Companies still ignore DDoS attacks

News by Tim Ring

Just days after NatWest Bank suffered a debilitating DDoS attack, a new survey has revealed that most businesses are still unprepared for this kind of threat.

Just days after NatWest Bank suffered a debilitating DDoS attack, a new survey has revealed that most businesses are still unprepared for this kind of threat.

More than half the respondents to a survey by Corero lack adequate distributed denial-of-service (DDoS) defence technology. The study also reveals a lack of DDoS defence planning on multiple levels: nearly half of businesses have no formal DDoS response plan, 54 percent have outdated or non-existent network maps, and around one in three lack any clear idea of their normal network traffic volume.

Furthermore, the survey slates businesses for under-investing in their security infrastructures, with around 40 percent of respondents still relying on firewalls, while nearly 60 percent do not test their DDoS defences regularly with network and application-layer tests.

However, experts warn that DDos attacks are escalating and say that they can cause not only business disruption but also loss of IP, significant brand damage and a loss of customer confidence.

Mike Loginov, CEO and CISO at independent security consultancy Ascot Barclay Group, told that figures from his firm and others show sharply rising numbers of successful DDoS attacks, adding: “These attacks are not necessarily undertaken by the perpetrator with financial gain in mind. However, they still leave the targeted business suffering costly damage repairs, loss of business and an undermining of the organisation's capability to defend itself. Many attacks go unreported for fear of brand damage.”

Andrew Miller, CFO and COO at Corero, which carried out the latest survey, agreed the threat is growing but stressed that companies are still not doing enough to protect themselves.

“These denial-of-service-attacks (DDoS) are increasing and becoming more complex, but we're still not seeing companies increasing their vigilance, investment and planning,” he told

“Across the board companies really need a combination of infrastructure investment, but more importantly putting in place plans to be able to detect what's traversing companies' networks.”

Loginov agreed: “Generally speaking, IT departments, as the report suggests, are just not geared up to defend organisations against what cyber security professionals these days consider rudimentary attacks."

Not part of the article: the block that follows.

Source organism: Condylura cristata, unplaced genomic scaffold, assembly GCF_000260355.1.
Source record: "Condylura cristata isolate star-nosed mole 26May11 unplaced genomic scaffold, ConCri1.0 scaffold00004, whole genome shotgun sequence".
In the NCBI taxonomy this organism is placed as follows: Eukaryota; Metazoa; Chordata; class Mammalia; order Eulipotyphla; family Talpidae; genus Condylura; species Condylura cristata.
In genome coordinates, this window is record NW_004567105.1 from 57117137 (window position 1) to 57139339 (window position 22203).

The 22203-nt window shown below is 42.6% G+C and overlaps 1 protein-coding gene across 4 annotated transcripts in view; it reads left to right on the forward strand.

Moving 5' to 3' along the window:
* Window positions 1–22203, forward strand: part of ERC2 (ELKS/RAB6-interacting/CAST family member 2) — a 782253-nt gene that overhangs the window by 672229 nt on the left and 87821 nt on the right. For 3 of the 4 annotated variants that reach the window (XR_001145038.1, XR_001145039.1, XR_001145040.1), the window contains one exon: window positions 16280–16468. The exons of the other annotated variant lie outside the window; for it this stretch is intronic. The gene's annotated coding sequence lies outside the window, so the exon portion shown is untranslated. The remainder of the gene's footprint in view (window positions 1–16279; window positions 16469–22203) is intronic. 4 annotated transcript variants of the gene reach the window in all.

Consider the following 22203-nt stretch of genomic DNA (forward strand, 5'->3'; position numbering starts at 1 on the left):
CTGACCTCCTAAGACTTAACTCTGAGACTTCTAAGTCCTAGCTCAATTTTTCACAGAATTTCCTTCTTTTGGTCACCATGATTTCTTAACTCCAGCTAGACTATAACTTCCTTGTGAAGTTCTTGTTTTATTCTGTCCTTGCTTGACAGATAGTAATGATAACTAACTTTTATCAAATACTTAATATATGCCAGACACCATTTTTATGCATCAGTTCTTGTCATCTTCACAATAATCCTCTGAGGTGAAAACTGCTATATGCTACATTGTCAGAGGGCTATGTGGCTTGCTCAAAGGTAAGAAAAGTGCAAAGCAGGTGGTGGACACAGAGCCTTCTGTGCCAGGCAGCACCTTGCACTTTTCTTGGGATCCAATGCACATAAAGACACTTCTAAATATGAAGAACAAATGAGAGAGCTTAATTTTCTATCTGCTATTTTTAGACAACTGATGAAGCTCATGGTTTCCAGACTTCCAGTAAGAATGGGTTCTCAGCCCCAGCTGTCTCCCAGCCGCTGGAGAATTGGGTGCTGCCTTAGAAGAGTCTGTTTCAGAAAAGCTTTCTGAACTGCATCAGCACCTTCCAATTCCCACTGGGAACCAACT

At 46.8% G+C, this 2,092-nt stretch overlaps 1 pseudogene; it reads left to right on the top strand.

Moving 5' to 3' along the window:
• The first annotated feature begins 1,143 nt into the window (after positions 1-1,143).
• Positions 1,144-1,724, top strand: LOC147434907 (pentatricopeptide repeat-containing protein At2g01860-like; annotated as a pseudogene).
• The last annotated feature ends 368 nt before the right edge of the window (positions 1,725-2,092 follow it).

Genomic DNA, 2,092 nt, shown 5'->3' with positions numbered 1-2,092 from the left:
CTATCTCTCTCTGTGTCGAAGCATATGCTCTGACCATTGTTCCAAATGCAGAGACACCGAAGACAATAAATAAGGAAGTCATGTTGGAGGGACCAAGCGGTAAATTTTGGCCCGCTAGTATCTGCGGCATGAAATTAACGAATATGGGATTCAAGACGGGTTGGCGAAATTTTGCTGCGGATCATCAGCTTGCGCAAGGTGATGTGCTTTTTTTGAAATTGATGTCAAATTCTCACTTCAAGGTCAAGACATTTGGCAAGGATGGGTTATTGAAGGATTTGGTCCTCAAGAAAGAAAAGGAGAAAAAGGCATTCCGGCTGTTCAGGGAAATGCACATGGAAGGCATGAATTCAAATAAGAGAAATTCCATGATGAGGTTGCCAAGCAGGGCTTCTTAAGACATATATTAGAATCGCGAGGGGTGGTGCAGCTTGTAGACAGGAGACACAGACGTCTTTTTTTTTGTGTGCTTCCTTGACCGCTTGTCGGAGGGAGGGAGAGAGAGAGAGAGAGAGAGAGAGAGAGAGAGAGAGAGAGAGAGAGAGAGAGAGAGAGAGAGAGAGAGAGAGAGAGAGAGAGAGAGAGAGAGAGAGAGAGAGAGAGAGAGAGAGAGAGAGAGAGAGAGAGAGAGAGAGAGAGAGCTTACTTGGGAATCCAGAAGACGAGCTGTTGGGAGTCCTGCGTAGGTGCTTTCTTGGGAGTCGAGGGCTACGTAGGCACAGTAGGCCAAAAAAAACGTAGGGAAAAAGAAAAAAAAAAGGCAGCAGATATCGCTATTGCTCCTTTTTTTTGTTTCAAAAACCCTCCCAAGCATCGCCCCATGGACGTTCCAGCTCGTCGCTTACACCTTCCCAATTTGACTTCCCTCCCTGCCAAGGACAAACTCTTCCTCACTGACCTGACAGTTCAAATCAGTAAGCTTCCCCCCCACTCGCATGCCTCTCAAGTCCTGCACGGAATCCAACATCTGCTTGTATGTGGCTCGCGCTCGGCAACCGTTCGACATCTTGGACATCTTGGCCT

Miller said companies need “hybrid DDoS and cloud protection” but added that currently only “a small percentage” of companies have these defences in place.

“What we're seeing the more proactive customers doing is deploying a combination of both on-premises technology to provide 24/7 protection from denial of service attacks, as well as cloud protection services to deal with the high-volume ‘fill the pipe' network-layer DDoS attacks – a combination of solutions rather than a single solution.”

These warnings come just days after NatWest Bank was hit by a DDoS attack that left customers unable to access their accounts online. The 6 December attack disrupted NatWest's website for about an hour and briefly hit the websites of the other banks in the RBS Group – RBS and Ulster Bank.

The attack was focused on disruption rather than accessing account details. But Miller said organisations need to “understand it's not just inconvenience, we're talking about some loss of IPR. In the case of RBS, it's obviously a significant issue from a brand and customer satisfaction perspective”.

Miller added: “Denial of service attacks are often used as a smokescreen, a way of initially gaining entry into IT systems through a brute force-type attack, then following on from that the more sophisticated attacks which are aimed either at stealing customer information or intellectual property. We're seeing banks in the US we're talking to subject to these types of attacks on a daily basis.”

In a statement to journalists, Jag Bains, CTO of DOSarrest Internet Security, said: "The transparency shown by RBS in admitting that they failed to invest properly in their IT systems is a common refrain amongst many enterprises, large and small. While each organisation may have multiple reasons for failing to invest, they all share the same notion that they won't be a target until they get attacked.

“With DDoS tools becoming more advanced and pervasive, all IT operations should work under the premise that they will be attacked and plan accordingly. Every stack and layer within their purview should be reviewed and they should identify cost-effective cloud solutions for their DDoS which provides much better performance and mitigation than expensive hardware.”

The DDoS attacks on RBS came in the same week as an unrelated major IT failure, which hit the Group's online and mobile banking, ATMs and debit card payments. As reported, RBS, NatWest and Ulster Bank customers were unable to use their cards to draw cash or pay for goods or services. RBS CEO Ross McEwan branded the outage as "unacceptable" and blamed decades of failure to invest adequately in new technology.

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